One of these things is like the other: Comparisons between treatment-seeking adolescents and clinical trial participants

One of the cornerstones of ED research–of pretty much all medical research, when you get right down to it–is the clinical trial. You take a group of people with a particular illness, give half of them the treatment and give the other half a placebo or no treatment at all. Then, you compare them. Did the treatment group get better? Did they fare significantly better than the control group? What were the factors that affected outcome?

This approach relies upon the fact that the people completing clinical trials for their illness are representative of most people with that condition. People who ask to participate in clinical research might not be your “average” patient. If that is the case, then the treatments that work in a clinical trial might not work for others with the illness. They might have different resources available to them. Their illness or its presentation or symptoms might be different. The treatment may be more or less beneficial. Or even harmful. These types of differences are known as selection bias.

Compare and (don’t) despair

The only way to check if these two groups are the same is to actually look and measure and compare. Thankfully, scientists who study EDs like to compare things almost as much as we sufferers do. Researchers at the University of Chicago compared 214 adolescents who were presenting to their clinic, which does both research and treatment (Stiles-Shields, et al., 2013). Of these, 102 teens participated in research trials and 112 sought standard clinical treatment. For this analysis, the researchers excluded people who were referred to research trials from the clinic, since this might confuse the data. You can see the selection scheme below:

Adapted from Stiles-Shields, et al. 2013. European Eating Disorders Review. DOI: 10.1002/erv.2228

Adapted from Stiles-Shields, et al. 2013. European Eating Disorders Review. DOI: 10.1002/erv.2228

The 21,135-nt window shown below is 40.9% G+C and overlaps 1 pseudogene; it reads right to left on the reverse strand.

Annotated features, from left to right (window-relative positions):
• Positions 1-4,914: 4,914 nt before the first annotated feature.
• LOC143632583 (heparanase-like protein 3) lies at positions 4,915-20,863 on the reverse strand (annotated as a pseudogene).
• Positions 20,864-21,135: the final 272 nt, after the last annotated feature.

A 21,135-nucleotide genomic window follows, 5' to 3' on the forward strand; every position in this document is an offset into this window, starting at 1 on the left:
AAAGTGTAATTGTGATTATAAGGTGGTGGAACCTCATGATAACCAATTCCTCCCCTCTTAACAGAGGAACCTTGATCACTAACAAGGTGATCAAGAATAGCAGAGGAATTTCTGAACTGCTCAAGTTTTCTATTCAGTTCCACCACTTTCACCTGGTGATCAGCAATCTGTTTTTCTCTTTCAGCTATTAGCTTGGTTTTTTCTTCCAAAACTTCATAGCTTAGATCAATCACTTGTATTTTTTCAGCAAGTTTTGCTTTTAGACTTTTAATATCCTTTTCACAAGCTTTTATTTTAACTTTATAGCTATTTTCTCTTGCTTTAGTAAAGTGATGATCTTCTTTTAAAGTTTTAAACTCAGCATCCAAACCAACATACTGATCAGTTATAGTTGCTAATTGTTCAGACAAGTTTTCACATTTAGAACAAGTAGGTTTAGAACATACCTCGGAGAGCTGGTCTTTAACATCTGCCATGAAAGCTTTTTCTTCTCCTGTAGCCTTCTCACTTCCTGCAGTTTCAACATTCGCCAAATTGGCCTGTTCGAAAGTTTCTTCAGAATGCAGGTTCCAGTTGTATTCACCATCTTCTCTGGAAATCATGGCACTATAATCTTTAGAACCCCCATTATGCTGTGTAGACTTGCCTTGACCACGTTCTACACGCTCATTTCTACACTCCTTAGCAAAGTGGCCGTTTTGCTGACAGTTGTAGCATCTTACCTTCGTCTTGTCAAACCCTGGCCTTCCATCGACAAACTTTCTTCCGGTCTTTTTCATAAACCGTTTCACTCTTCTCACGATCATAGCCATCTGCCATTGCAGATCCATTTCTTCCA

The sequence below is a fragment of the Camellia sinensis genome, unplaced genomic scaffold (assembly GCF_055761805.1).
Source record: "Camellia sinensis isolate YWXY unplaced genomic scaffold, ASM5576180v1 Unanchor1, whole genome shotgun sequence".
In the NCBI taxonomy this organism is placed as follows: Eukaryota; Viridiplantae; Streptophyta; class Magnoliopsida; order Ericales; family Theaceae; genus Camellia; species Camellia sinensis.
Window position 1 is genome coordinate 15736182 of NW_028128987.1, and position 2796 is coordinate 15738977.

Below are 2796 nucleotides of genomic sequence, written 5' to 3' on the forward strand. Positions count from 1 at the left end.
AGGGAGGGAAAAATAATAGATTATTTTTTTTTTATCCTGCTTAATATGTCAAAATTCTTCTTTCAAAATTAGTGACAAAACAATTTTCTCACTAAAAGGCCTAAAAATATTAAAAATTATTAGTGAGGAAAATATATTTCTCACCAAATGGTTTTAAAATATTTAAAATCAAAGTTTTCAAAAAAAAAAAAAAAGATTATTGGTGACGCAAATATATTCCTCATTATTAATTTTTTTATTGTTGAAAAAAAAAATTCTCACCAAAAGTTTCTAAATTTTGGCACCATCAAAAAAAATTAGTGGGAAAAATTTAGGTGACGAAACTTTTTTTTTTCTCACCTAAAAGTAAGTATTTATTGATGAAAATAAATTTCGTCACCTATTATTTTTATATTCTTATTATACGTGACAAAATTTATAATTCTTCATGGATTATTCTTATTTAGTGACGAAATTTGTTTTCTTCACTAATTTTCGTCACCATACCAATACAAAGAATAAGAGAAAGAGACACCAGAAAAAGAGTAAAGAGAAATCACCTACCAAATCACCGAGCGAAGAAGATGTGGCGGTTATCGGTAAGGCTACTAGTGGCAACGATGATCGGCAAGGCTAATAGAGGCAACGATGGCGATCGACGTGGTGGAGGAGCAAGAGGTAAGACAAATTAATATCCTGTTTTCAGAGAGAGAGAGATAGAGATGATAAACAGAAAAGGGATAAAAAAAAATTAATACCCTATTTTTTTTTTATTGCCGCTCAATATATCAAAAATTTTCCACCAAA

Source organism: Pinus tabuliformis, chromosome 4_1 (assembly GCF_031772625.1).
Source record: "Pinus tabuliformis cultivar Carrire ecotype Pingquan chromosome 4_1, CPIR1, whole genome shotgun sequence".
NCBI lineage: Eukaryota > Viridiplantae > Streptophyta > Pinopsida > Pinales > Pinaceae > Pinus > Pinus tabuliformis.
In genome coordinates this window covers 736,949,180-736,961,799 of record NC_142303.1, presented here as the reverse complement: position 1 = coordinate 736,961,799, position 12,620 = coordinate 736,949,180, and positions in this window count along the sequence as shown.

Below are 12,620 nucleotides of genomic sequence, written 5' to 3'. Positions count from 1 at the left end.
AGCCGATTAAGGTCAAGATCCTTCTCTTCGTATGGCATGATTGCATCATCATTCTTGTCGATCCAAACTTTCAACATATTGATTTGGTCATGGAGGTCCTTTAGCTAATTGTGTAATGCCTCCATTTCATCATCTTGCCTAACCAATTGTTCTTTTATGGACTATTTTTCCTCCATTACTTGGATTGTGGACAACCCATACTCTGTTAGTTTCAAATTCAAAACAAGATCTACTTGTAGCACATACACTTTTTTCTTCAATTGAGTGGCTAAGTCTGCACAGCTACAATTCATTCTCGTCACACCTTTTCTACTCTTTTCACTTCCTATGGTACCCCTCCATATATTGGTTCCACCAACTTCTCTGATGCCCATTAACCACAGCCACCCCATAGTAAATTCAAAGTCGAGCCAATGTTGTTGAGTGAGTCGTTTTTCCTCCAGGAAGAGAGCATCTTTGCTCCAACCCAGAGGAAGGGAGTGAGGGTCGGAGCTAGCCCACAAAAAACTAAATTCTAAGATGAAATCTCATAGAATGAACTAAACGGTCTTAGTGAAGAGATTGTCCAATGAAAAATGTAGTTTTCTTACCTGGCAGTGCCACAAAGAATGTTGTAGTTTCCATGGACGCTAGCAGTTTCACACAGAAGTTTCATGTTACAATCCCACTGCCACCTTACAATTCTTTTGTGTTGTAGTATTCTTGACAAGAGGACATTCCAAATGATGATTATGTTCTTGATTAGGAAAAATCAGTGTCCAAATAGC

So how did the groups compare? All in all, they were pretty similar. The two groups were identical in terms of average BMI, age, gender, ethnicity, family status (intact vs. not), and presence of binge eating.

One significant difference was that people receiving standard treatment were much more likely to have a diagnosis of EDNOS than clinical trial participants. This is explained by the fact that the clinical trials performed by the University of Chicago generally used the “strict” DSM diagnosis of anorexia and bulimia, though not always. It’s another reason to revamp the EDNOS diagnosis: it will help give us better research data if we can group the ED diagnoses better.

Other differences between the groups were related to family income. Those seeking research treatment had significantly lower family income than those looking for regular treatment (though the income was still fairly high, even in the research group). Again, this makes sense because treatment as part of a clinical trial is free of charge, which can attract families with fewer resources and/or insurance coverage.

The clinical trial participants also had slightly higher scores on the Eating Disorder Examination, which measures ED thoughts and behaviors, greater signs of depression, greater rates of purging behaviors, and lower rates of co-occurring psychiatric disorders.

The study did have some significant limitations. For one, it only looked at people presenting to one particular ED clinic. Other people looking for treatment or participating in research studies at different locations might well have different characteristics. Most people don’t seek care at specialized ED clinics. In fact, the option to use an ED clinic actually isn’t available to many sufferers. These results also might not be representative of the ED population as a whole, since relatively few sufferers receive or seek treatment for their disorder.

The researchers concluded:

In summary, the findings of the present study suggest that the assumption that research samples of adolescents with EDs are less severe than clinic samples is not supported. Future research with improved sampling techniques should examine other psychological factors, such as anxiety, and treatment outcome in relation to research and clinic samples.

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